Read CHAPTER II - AT THE SIGN OF THE ANCHOR AND CHAIN of The Cruise of the Shining Light , free online book, by Norman Duncan, on ReadCentral.com.

The Anchor and Chain is a warm, pleasantly noisy place by the water-side at St. John’s, with a not ungrateful reek of rum and tobacco for such outport folk as we; forever filled, too, with big, twinkling, trumpeting men, of our simple kind, which is the sort the sea rears.  There for many a mellow hour of the night was I perched upon a chair at my uncle’s side, delighting in the cheer which enclosed me-in the pop of the cork, the inspiriting passage of the black bottle, the boisterous talk and salty tales, the free laughter-but in which I might not yet, being then but seven years old, actively partake.

When in the first of it my uncle called for his dram, he would never fail to catch the bar-maid’s hand, squeeze it under the table, with his left eyelid falling and his displaced jaw solemnly ajar, informing her the while, behind his thumb and forefinger, the rest of that hand being gone, that I was a devil of a teetotaler:  by which (as I thought, and, I’ll be bound, he knew well I would think) my years were excused and I was admitted to the company of whiskered skippers upon a footing of equality.  ’Tis every man’s privilege, to be sure, to drink rum or not, as he will, without loss of dignity.

If his mates would have me drink a glass with them my uncle would not hinder.

“A nip o’ ginger-ale,” says I, brash as a sealing-captain.

’Twas the despair of my uncle.  “Lord love us!” says he, looking with horror upon the bottle.

“T’ you, sir,” says I, with my glass aloft, “an’ t’ the whole bally crew o’ ye!”

“Belly-wash!” groans my uncle.

And so, brave and jolly as the rest of them, forgetting the doses of jalap in store for me when I was got back to the Tickle, I would now have my ninny (as they called it).  Had the bar-maids left off kissing me-but they would not; no, they would kiss me upon every coming, and if I had nothing to order ’twas a kiss for my virtue, and if I drank ’twas a smack for my engaging manliness; and my only satisfaction was to damn them heartily-under my breath, mark you! lest I be soundly thrashed on the spot for this profanity, my uncle, though you may now misconceive his character, being in those days quick to punish me.  But such are women:  in a childless place, being themselves childless, they cannot resist a child, but would kiss queer lips, and be glad o’ the chance, because a child is lovely to women, intruding where no children are.

As a child of seven I hated the bar-maids of the Anchor and Chain, because they would kiss me against my will when the whiskered skippers went untouched.  But that was long ago....

I must tell that at the Anchor and Chain my uncle blundered in with Tom Bull, of the Green Billow, the owner and skipper thereof, trading the ports of the West Coast, then coast-wise, but (I fancy) not averse to a smuggling opportunity, both ways, with the French Islands to the south of us; at any rate, ’twas plain, before the talk was over, that he needed no lights to make the harbor of St.-Pierre, Miquelon, of a dark time.  ’Twas a red-whiskered, flaring, bulbous-nosed giant, with infantile eyes, containing more of wonder and patience than men need.  He was clad in yellow oil-skins, a-drip, glistening in the light of the lamps, for he was newly come in from the rain:  a bitter night, the wind in the northeast, with a black fog abroad (I remember it well)-a wet, black night, the rain driving past the red-curtained windows of the Anchor and Chain, the streets swept clean of men, ourselves light-hearted and warm, indifferent, being ashore from the wind, the cloudy night, the vicious, crested waves of the open, where men must never laugh nor touch a glass.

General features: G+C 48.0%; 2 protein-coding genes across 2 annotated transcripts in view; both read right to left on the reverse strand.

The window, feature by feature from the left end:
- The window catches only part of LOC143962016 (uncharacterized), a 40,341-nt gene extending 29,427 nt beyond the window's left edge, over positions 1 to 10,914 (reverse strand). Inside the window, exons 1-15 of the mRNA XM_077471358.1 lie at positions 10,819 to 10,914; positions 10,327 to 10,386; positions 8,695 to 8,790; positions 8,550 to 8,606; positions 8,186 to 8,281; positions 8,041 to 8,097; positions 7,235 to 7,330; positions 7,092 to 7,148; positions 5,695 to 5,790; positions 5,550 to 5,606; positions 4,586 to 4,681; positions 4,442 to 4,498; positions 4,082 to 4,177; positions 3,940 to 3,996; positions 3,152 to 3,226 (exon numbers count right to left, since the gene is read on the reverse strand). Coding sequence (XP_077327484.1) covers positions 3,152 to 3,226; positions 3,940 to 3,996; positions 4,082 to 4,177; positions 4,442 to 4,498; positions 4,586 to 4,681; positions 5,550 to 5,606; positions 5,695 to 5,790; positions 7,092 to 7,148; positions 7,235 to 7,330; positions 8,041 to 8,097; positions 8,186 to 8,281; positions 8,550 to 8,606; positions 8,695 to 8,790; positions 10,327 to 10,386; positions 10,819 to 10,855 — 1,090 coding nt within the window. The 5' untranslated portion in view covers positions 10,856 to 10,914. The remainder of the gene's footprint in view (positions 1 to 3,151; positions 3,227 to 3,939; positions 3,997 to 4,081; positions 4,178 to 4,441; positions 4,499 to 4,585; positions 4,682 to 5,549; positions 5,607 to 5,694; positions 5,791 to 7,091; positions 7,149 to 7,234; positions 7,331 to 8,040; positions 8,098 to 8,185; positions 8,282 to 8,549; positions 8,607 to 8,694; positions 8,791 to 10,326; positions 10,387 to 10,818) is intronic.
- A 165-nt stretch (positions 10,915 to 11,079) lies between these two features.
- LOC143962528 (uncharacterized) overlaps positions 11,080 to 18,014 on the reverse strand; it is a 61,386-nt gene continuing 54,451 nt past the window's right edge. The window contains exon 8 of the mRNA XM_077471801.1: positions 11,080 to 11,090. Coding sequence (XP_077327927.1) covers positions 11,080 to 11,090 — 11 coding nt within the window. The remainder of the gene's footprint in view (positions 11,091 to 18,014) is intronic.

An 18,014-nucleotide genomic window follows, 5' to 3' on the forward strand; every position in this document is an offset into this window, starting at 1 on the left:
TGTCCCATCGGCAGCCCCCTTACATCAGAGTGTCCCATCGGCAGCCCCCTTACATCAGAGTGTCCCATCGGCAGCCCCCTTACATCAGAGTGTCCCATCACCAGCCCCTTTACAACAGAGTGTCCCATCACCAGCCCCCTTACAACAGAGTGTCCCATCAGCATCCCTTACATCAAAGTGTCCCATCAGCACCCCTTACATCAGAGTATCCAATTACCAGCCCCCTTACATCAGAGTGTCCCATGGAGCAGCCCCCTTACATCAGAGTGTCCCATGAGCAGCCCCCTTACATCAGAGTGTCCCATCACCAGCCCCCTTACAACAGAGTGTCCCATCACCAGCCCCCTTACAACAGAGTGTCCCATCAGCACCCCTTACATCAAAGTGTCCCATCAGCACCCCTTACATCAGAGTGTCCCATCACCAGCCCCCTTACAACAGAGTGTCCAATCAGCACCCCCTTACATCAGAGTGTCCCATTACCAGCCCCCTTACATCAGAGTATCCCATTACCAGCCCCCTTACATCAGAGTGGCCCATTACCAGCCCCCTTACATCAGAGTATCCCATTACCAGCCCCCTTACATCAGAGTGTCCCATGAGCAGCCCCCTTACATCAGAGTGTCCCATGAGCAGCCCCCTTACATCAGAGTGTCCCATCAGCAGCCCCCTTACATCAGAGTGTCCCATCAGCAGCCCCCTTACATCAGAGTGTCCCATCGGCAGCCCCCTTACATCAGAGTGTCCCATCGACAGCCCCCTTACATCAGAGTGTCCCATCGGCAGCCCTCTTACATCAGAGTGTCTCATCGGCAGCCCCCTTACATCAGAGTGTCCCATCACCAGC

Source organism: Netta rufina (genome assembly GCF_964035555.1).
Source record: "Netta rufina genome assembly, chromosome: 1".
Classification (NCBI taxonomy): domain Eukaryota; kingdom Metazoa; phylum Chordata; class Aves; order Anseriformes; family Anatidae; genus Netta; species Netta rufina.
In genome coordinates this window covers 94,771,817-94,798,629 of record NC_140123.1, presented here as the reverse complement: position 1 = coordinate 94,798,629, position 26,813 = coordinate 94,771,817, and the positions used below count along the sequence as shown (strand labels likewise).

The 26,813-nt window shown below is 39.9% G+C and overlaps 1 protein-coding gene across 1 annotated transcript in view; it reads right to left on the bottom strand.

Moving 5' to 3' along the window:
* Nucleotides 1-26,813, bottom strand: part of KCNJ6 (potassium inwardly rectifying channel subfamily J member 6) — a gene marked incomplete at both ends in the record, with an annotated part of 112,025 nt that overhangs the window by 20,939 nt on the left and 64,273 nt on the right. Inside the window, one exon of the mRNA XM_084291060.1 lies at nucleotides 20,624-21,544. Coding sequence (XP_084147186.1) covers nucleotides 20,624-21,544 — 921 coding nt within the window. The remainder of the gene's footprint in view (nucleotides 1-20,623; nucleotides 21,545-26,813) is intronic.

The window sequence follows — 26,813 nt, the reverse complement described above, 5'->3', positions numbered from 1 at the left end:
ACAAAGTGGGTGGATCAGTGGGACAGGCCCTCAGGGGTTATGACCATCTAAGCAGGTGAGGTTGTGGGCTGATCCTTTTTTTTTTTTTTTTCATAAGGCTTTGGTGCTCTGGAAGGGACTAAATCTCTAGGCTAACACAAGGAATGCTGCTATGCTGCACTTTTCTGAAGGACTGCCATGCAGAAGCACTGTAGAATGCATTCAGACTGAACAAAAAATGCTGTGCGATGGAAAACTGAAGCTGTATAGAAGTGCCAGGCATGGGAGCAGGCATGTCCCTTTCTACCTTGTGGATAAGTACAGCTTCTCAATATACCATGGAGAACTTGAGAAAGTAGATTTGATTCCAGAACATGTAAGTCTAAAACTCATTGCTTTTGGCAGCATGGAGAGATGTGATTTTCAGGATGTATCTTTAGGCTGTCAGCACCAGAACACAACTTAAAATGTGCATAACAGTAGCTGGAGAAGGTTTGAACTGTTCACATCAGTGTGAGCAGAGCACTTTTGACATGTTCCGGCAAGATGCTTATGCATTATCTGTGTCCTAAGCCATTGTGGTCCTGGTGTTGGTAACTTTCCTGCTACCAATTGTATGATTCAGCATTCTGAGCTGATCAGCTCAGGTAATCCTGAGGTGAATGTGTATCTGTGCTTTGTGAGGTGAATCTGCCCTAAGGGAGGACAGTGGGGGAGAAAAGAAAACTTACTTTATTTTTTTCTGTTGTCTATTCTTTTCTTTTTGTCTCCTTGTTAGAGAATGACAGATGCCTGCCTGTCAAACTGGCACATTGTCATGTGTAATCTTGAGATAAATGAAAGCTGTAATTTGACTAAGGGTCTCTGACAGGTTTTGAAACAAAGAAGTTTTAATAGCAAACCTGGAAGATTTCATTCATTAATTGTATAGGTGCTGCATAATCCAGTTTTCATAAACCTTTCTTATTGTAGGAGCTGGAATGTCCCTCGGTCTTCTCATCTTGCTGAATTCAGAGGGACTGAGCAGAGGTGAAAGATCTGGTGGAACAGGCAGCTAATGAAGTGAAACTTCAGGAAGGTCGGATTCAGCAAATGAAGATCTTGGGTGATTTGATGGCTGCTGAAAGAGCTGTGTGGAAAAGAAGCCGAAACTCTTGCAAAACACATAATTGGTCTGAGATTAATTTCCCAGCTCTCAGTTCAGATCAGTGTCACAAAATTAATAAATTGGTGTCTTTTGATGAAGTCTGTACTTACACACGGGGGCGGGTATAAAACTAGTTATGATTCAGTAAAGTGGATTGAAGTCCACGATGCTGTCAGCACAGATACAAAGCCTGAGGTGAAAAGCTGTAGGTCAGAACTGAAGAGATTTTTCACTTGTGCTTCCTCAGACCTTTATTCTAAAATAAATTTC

They must have a dram together in a stall removed from the congregation of steaming men at the long bar.  And when the maid had fetched the bottle, Tom Bull raised it, regarded it doubtfully, cocked his head, looked my shamefaced uncle in the eye.

“An’ what might this be?” says he.

“‘Tis knowed hereabouts, in the langwitch o’ waterside widows,” replies my uncle, mildly, “as a bottle o’ Cheap an’ Nasty.”

Tom Bull put the bottle aside.

Tis cheap, I’ll be bound,” says my uncle; “but ’tis not so wonderful nasty, Tom,” he grieved, “when ‘tis the best t’ be had.”

“Skipper Nicholas,” says Tom, in wonder, “wasn’t you give aforetime t’ the use o’ Long Tom?”

My uncle nodded.

“Dear man!” Tom Bull sighed.

My uncle looked away.  Tom Bull seemed now first to observe his impoverished appearance, and attacked it with frankly curious eyes, which roamed without shame over my uncle’s shrinking person; and my uncle winced under this inquisition.

“Pour your liquor,” growls he, “an’ be content!”

Tom Bull grasped the bottle, unafraid of the contents, unabashed by the rebuke.  “An’ Skipper Nicholas,” asks he, “where did you manage t’ pick up the young feller?”

My uncle would not attend.

“Eh?” Tom Bull persisted.  “Where did you come across o’ he?”

“This,” says my uncle, with a gentle tug at my ear, “is Dannie.”

“Ay; but whose young one?”

“Tom Callaway’s son.”

“Tom Callaway’s son!” cries Tom Bull.

There was that about me to stir surprise; with those generous days so long gone by, I will not gainsay it.  Nor will I hold Tom Bull in fault for doubting, though he stared me, up and down, until I blushed and turned uneasy while his astonished eyes were upon me.